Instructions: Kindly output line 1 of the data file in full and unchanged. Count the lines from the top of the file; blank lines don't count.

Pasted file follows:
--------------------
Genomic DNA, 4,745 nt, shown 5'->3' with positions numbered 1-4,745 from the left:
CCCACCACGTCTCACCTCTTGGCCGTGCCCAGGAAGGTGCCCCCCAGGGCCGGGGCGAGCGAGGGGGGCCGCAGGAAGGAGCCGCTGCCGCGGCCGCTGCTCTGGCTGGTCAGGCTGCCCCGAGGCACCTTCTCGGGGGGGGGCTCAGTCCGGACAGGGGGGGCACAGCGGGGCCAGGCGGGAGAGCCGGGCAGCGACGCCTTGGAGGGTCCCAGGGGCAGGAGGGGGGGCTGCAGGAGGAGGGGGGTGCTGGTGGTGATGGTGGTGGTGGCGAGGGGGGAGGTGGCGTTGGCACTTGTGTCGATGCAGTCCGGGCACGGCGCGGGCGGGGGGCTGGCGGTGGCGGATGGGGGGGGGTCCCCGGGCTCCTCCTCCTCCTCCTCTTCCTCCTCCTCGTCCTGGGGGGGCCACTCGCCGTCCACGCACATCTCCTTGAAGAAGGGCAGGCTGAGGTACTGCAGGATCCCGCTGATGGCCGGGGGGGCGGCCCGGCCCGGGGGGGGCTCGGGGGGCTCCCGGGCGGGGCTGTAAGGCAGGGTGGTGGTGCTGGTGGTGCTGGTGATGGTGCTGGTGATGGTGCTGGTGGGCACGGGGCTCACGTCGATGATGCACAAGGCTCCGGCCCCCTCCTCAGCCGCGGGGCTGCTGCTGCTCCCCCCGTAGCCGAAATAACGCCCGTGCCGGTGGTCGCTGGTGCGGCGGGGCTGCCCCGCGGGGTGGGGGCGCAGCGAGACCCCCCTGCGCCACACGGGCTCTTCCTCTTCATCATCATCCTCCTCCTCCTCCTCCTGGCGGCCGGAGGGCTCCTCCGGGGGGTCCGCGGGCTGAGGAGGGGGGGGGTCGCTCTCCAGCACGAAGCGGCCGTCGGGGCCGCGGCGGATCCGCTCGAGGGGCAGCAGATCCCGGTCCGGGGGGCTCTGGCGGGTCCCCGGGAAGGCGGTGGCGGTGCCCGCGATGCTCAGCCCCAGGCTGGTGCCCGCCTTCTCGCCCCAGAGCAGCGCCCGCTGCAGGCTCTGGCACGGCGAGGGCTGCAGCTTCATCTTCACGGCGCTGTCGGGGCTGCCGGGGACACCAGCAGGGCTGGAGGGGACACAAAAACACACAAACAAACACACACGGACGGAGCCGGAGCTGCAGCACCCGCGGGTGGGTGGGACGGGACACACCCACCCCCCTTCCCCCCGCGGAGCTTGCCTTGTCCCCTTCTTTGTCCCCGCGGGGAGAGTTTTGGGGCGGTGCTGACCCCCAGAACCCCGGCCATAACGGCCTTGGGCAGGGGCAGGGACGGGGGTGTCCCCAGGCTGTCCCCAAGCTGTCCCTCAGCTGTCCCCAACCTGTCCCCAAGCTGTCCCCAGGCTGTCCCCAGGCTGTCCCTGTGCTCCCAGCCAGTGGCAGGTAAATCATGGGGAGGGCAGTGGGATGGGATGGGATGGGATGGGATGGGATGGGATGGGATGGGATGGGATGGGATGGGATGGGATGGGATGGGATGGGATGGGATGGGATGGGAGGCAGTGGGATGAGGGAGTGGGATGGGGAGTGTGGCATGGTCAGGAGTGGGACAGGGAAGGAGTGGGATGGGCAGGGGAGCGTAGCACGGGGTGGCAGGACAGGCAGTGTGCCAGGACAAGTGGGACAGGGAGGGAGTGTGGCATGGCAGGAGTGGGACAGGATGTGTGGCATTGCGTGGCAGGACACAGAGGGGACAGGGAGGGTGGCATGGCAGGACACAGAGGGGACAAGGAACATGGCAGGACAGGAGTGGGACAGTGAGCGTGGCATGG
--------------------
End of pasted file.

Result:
Genomic DNA, 4,745 nt, shown 5'->3' with positions numbered 1-4,745 from the left: